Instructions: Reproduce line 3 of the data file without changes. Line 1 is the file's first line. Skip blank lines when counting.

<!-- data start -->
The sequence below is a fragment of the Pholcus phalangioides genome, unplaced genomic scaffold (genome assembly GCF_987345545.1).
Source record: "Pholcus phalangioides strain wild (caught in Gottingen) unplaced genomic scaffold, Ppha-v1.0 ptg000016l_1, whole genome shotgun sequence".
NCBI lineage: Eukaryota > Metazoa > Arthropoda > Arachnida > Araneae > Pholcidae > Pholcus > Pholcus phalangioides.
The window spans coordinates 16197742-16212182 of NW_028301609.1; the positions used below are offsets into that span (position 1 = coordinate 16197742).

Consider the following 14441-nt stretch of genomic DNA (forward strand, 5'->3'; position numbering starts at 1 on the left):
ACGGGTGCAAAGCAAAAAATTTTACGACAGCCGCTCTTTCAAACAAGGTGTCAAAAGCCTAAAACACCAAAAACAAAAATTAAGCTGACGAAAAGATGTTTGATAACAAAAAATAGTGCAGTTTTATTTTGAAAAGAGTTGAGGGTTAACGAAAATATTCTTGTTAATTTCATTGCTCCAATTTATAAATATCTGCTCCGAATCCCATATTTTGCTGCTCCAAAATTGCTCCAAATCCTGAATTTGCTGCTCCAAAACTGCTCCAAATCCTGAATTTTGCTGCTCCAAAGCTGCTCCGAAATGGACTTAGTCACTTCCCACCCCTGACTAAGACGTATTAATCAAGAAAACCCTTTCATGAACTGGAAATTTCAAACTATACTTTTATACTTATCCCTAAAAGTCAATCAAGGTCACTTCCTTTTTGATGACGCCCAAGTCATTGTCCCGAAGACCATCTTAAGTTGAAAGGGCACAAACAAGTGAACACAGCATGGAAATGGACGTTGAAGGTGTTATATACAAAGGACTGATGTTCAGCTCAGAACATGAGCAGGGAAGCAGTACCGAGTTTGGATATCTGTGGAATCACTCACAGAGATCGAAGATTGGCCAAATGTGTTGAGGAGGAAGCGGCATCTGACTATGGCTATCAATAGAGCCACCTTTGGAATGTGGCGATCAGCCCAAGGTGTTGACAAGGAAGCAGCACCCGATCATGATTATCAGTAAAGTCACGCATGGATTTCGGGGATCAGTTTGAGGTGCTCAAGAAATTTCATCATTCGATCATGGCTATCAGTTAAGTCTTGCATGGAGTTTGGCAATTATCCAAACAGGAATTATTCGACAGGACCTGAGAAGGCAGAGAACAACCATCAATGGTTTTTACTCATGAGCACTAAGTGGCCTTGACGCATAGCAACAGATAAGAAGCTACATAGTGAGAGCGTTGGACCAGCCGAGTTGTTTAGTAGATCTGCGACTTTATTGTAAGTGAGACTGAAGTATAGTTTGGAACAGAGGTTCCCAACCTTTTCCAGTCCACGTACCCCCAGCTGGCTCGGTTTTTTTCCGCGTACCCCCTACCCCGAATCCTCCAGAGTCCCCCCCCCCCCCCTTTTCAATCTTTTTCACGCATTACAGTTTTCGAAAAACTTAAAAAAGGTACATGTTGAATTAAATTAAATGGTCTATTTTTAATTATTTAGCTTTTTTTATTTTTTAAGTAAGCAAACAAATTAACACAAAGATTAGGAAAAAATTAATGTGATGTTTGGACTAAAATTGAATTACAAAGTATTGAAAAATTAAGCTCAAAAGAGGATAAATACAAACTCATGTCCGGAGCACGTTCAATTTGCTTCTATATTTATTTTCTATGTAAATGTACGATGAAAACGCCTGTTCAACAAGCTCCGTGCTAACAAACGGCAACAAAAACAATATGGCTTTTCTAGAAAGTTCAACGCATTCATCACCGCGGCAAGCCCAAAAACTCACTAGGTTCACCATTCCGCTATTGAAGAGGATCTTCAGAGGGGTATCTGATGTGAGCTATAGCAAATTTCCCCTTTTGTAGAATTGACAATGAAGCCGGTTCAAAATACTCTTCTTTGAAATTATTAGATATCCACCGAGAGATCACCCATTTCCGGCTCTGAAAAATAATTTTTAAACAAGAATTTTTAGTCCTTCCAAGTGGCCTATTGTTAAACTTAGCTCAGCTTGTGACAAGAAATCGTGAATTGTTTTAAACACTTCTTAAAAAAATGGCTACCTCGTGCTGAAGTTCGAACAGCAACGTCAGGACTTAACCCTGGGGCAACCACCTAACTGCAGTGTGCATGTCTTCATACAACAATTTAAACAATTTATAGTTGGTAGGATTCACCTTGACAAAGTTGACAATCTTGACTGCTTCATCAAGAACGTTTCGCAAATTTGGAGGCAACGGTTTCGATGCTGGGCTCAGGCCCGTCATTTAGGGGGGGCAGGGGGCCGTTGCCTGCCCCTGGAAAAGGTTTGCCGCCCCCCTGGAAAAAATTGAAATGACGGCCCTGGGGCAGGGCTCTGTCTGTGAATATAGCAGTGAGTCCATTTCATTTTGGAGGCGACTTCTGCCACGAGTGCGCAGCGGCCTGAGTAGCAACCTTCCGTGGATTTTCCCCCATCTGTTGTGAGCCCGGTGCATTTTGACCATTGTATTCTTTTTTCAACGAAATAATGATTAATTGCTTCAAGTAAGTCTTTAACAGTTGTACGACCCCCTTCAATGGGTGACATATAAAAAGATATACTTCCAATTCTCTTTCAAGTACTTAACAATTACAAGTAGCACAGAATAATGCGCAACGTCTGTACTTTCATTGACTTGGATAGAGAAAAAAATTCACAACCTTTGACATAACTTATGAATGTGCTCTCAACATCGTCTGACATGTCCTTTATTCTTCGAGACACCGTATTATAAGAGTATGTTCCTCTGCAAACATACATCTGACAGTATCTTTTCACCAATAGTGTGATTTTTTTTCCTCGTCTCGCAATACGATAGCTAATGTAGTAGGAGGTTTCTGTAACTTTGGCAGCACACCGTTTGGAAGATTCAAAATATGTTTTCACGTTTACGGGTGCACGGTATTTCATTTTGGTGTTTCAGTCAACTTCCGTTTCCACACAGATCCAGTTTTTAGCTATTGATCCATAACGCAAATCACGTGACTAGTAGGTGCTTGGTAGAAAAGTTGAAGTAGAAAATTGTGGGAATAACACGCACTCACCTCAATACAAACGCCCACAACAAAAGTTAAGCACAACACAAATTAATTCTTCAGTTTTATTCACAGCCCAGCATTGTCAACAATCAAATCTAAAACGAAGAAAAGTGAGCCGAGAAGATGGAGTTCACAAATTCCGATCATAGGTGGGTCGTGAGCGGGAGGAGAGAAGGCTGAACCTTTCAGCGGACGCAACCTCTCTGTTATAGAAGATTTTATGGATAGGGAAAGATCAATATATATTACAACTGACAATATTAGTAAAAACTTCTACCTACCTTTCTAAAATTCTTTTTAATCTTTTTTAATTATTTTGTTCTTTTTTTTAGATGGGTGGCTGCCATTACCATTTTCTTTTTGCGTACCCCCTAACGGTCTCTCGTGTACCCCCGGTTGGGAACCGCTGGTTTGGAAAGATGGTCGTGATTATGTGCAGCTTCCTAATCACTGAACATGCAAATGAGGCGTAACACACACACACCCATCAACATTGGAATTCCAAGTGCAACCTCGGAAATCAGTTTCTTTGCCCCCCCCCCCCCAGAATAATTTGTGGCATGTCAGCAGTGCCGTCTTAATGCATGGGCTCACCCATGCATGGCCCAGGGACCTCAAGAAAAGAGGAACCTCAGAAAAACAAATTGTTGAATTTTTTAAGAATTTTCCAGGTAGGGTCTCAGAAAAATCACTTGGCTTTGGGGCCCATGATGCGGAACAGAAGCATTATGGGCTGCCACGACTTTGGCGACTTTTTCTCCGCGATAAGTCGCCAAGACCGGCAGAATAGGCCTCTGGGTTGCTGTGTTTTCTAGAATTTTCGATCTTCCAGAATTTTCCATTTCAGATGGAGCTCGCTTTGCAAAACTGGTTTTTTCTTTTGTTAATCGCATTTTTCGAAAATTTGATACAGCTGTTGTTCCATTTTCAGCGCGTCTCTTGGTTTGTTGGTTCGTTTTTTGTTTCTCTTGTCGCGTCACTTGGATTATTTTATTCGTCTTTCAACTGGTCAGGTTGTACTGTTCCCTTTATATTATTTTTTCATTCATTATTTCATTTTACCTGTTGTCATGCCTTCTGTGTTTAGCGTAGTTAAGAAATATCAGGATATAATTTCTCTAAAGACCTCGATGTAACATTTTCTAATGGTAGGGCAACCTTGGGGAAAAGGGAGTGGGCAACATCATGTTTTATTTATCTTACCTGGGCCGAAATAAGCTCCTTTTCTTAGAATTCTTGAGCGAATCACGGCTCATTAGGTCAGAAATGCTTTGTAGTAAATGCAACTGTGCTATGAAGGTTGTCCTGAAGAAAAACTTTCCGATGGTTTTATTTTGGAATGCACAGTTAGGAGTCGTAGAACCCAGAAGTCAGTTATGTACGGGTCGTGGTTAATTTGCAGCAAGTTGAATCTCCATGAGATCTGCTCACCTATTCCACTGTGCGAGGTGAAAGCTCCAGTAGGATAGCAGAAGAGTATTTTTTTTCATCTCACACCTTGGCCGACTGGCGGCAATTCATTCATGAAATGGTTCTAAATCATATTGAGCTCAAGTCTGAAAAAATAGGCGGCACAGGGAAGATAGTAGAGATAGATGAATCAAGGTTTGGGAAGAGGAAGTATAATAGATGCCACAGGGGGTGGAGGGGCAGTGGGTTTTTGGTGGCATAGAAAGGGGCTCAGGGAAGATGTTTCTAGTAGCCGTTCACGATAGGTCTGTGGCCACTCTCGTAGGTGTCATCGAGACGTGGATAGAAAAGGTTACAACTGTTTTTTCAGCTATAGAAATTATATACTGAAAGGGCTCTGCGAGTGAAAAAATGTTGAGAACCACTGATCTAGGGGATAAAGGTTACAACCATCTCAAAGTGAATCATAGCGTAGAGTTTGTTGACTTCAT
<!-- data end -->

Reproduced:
NCBI lineage: Eukaryota > Metazoa > Arthropoda > Arachnida > Araneae > Pholcidae > Pholcus > Pholcus phalangioides.